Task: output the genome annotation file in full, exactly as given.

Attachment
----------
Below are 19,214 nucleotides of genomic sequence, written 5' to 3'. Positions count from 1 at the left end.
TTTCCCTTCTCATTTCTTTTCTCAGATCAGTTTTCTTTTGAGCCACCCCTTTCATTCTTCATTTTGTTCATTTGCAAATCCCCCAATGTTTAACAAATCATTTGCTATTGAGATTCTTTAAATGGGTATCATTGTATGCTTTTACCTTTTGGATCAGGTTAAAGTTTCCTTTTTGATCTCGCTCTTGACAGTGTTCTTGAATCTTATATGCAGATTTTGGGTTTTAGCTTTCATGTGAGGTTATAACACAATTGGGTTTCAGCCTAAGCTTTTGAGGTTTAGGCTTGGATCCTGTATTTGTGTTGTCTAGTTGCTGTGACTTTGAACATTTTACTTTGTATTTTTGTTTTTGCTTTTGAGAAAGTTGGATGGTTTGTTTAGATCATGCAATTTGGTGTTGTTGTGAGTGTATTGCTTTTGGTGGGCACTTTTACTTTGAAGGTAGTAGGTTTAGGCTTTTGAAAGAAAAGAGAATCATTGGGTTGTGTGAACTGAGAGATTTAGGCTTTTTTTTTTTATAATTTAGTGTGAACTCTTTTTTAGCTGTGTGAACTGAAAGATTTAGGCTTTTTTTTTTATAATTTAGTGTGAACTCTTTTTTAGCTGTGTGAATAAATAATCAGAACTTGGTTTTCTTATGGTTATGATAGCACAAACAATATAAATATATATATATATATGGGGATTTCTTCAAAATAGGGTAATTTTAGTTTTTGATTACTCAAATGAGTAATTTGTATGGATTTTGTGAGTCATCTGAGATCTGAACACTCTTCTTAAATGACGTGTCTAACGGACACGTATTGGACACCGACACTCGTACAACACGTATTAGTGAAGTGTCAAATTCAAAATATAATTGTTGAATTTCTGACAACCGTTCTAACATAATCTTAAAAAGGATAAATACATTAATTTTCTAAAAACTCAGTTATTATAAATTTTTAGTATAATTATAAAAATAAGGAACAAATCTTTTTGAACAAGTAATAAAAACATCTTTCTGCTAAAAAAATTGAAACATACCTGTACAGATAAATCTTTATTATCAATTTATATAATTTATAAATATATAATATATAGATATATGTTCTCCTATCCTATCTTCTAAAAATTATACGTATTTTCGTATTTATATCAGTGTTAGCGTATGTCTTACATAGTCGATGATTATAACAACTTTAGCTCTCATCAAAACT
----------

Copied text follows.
Below are 19,214 nucleotides of genomic sequence, written 5' to 3'. Positions count from 1 at the left end.
TTTCCCTTCTCATTTCTTTTCTCAGATCAGTTTTCTTTTGAGCCACCCCTTTCATTCTTCATTTTGTTCATTTGCAAATCCCCCAATGTTTAACAAATCATTTGCTATTGAGATTCTTTAAATGGGTATCATTGTATGCTTTTACCTTTTGGATCAGGTTAAAGTTTCCTTTTTGATCTCGCTCTTGACAGTGTTCTTGAATCTTATATGCAGATTTTGGGTTTTAGCTTTCATGTGAGGTTATAACACAATTGGGTTTCAGCCTAAGCTTTTGAGGTTTAGGCTTGGATCCTGTATTTGTGTTGTCTAGTTGCTGTGACTTTGAACATTTTACTTTGTATTTTTGTTTTTGCTTTTGAGAAAGTTGGATGGTTTGTTTAGATCATGCAATTTGGTGTTGTTGTGAGTGTATTGCTTTTGGTGGGCACTTTTACTTTGAAGGTAGTAGGTTTAGGCTTTTGAAAGAAAAGAGAATCATTGGGTTGTGTGAACTGAGAGATTTAGGCTTTTTTTTTTTATAATTTAGTGTGAACTCTTTTTTAGCTGTGTGAACTGAAAGATTTAGGCTTTTTTTTTTATAATTTAGTGTGAACTCTTTTTTAGCTGTGTGAATAAATAATCAGAACTTGGTTTTCTTATGGTTATGATAGCACAAACAATATAAATATATATATATATATGGGGATTTCTTCAAAATAGGGTAATTTTAGTTTTTGATTACTCAAATGAGTAATTTGTATGGATTTTGTGAGTCATCTGAGATCTGAACACTCTTCTTAAATGACGTGTCTAACGGACACGTATTGGACACCGACACTCGTACAACACGTATTAGTGAAGTGTCAAATTCAAAATATAATTGTTGAATTTCTGACAACCGTTCTAACATAATCTTAAAAAGGATAAATACATTAATTTTCTAAAAACTCAGTTATTATAAATTTTTAGTATAATTATAAAAATAAGGAACAAATCTTTTTGAACAAGTAATAAAAACATCTTTCTGCTAAAAAAATTGAAACATACCTGTACAGATAAATCTTTATTATCAATTTATATAATTTATAAATATATAATATATAGATATATGTTCTCCTATCCTATCTTCTAAAAATTATACGTATTTTCGTATTTATATCAGTGTTAGCGTATGTCTTACATAGTCGATGATTATAACAACTTTAGCTCTCATCAAAACT